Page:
Number one, they are noisy as all get out. Number two they are designed to shoot CO2 into an area then have it fill that area as fast as possible, hence the disspersion of the "fog" is extremely quick. You get a big billowy cloud in one area, then nothing, as opposed to a Pea-souper which lets the fog come out more on its own pressure, allowing for that blanket effect. Number three, Safety. As previously stated CO2 fire extinguishes are designed to cover an area and fill it with co2, displaceing all the oxygen. Firemen aren't interested in whether or not they can see the cool fog effect, that's just a side effect, the reall job of the extinguisher is to choke the fire, rob it of all it's oxygen.
    So if it's for a quick explosion/burst of "smoke" or fog Extinguishers are great, Follow the safety guide lines, don't point them at anybody. If it's a longer lasting effecvt you are looking for go with a dryice fogger.
     
  10. gafftaper

    gafftaper Senior Team Senior Team Fight Leukemia

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    What he said... and make sure your ventilation system is on anytime you play with CO2!! You don't want your audience or cast to pass out (or worse) from lack of Oxygen.
     
  11. bobadore

    bobadore Member

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    Re: My 1st Post/Hello! ->UPDATE Info

    - Thanks for all your replies to "My 1st Post/Hello!" Despite responses citing safety issues of CO2; this application & systems (CryoJet) is used worldwide and sold by www.salvin.biz and www.lemaitre.com. These vendors install custom CO2 CryoJet systems that will COOL the room from 100+ degrees to 42 degrees in SIX SECONDS! But wait, there's more! The mo' better/best system uses liquid nitrogen (LN2). Go to www.kryogenifex.com and click on their promo video!! The apps/EFX are already proven technology. My request is for resource info for system components (nozzles, remote control actuators, high pressure lines, liquid CO2 or LN2 tank(s) 'Certified'!...to be spec'd, installed and maintained by a licensed professional! So please, check out the SALVIN.biz and KRYOGENIFEX.com sites! You'll be impressed - not afraid!
     
  12. gafftaper

    gafftaper Senior Team Senior Team Fight Leukemia

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    Hey Bobadore,
    First off there are a lot of young folks around here who see stuff on line and think "hey we should set that up for the next school dance", without understanding the safety issues. So that's why you got the safety lectures. It sounds like you are really a serious potential customer just wondering if there is a cheaper way to get a system installed at your venue. It is pretty cool stuff. I've seen these systems on TV on a travel show I think... along with the bubble system... which looks pretty fun too.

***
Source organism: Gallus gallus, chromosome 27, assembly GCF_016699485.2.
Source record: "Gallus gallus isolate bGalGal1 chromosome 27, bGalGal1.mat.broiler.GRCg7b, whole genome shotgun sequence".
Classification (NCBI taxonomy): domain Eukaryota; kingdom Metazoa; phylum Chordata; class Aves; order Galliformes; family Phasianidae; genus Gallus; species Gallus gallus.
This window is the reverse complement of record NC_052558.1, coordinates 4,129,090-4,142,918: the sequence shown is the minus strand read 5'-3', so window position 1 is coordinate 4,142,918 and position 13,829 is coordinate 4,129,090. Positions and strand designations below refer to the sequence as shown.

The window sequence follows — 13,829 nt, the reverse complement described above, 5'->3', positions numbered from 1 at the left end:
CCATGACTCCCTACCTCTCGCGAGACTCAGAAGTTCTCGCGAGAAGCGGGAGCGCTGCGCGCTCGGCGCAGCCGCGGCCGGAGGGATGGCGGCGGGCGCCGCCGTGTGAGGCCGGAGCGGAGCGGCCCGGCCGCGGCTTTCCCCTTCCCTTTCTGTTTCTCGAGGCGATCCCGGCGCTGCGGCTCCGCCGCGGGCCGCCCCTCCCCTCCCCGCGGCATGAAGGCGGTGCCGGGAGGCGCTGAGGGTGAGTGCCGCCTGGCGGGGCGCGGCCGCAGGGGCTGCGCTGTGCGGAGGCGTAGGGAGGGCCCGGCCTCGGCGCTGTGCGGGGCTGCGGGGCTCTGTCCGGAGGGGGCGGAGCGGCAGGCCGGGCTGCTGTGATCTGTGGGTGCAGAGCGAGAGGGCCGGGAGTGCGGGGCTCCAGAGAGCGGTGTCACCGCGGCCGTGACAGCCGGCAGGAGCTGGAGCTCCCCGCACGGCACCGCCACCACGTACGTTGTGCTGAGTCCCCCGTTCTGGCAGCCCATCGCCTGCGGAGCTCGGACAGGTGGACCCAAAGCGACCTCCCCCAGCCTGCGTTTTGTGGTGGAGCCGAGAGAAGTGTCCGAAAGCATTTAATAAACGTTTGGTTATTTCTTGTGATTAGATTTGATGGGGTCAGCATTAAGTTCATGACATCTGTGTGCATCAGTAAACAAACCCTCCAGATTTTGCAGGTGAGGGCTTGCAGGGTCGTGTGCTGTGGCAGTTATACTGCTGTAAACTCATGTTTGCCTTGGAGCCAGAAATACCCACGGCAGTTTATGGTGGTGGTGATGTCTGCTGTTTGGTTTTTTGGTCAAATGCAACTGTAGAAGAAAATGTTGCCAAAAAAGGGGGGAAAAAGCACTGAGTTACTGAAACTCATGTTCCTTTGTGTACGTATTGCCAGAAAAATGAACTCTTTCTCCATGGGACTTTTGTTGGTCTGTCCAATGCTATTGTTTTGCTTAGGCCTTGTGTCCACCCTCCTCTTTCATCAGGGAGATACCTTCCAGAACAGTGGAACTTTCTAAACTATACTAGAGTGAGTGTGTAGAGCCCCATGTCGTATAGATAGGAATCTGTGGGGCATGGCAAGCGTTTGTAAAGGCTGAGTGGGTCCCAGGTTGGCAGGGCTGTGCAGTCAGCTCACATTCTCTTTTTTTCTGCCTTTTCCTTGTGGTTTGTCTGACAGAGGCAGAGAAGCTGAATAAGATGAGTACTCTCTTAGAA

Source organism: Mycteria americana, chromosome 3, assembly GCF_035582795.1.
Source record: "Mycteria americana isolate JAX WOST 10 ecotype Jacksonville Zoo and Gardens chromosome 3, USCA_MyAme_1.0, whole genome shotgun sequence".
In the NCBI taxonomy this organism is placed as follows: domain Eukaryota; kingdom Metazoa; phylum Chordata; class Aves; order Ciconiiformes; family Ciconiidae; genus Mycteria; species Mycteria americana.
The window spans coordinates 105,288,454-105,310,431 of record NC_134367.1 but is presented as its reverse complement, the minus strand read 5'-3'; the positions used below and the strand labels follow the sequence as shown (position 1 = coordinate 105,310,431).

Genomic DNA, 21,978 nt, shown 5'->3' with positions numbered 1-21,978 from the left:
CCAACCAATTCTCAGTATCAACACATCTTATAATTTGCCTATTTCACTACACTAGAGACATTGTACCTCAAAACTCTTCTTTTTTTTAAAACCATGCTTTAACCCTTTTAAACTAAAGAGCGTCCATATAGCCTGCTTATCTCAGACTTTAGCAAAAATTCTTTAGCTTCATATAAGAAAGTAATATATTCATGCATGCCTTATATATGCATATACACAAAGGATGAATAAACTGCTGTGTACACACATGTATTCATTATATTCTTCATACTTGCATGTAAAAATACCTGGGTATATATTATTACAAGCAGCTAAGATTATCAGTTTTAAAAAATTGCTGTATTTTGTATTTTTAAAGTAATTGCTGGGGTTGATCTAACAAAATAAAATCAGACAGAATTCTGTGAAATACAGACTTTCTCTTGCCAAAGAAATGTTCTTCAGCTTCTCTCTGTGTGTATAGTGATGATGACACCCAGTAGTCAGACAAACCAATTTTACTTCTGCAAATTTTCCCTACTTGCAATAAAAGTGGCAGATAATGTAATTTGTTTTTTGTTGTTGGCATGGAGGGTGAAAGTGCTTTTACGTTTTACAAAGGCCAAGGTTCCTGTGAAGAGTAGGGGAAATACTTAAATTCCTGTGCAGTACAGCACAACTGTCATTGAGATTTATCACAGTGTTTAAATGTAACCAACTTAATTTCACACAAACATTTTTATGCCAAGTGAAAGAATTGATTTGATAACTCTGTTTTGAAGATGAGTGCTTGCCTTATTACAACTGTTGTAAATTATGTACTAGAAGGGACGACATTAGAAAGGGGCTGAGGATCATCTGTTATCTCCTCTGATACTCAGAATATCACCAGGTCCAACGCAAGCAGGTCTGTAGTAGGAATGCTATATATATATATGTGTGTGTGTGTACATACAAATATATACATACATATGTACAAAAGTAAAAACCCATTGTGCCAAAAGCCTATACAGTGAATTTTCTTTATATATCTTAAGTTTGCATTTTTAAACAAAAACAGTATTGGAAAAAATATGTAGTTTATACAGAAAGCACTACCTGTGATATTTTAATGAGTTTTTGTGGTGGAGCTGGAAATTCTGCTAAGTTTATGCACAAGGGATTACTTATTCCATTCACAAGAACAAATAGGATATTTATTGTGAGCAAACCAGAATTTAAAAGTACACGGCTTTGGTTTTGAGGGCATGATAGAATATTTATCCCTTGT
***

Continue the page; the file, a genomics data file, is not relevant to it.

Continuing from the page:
Sorry, sadly about all I know is what remains from a mostly forgotten chemistry class. However, it seems like you would need a lot of really specialized gear to keep the whole system from freezing up while also keeping the CO2/N2 from warming up too much. Lemaitre is one of the biggest names in smoke and fire effects gear. My guess is there is a lot of really specialized equipment that is made just for them and not available anywhere else. I also doubt they are going to be very excited about sharing their secrets with you. My guess is if you want it you're going to have to pay them to build you a system.
     
    Last edited: Mar 4, 2007
  13. Chris15

    Chris15 CBMod CB Mods Premium Member

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    Well Welcome Aboard.

    Now the others have covered much of what would comprise my normal safety soapboxing. However, I do have to disagree with the idea of using fire extinguishers for anything other than fighting a fire and it is from something Mayhem said a while ago. IF you have a fire, people will to a degree panic no matter what. If they think they can put a fire out with a fire extinguisher, then they will go to the nearest one. If you've used an extinguisher for theatrical effect and hence emptied the extinguisher. So I'm trying to put out a fire. I go for the nearest extinguisher. But that extinguisher is empty because of its use as an effect. And so we have a problem...

    Basically there is a degree of good reason as to why professional systems aren't cheap. It's a couple of factors. They use high grade components to do it, this means that there is less chance of failure. They also know how to make it work and make it safe. And thirdly, they are insured. If the think goes horribly wrong and it's a home rigged system, the poop is going to hit the fan BIG TIME. The pros get it wrong and it's a problem for them and their insurers, not you. It's a case of covering one's behind.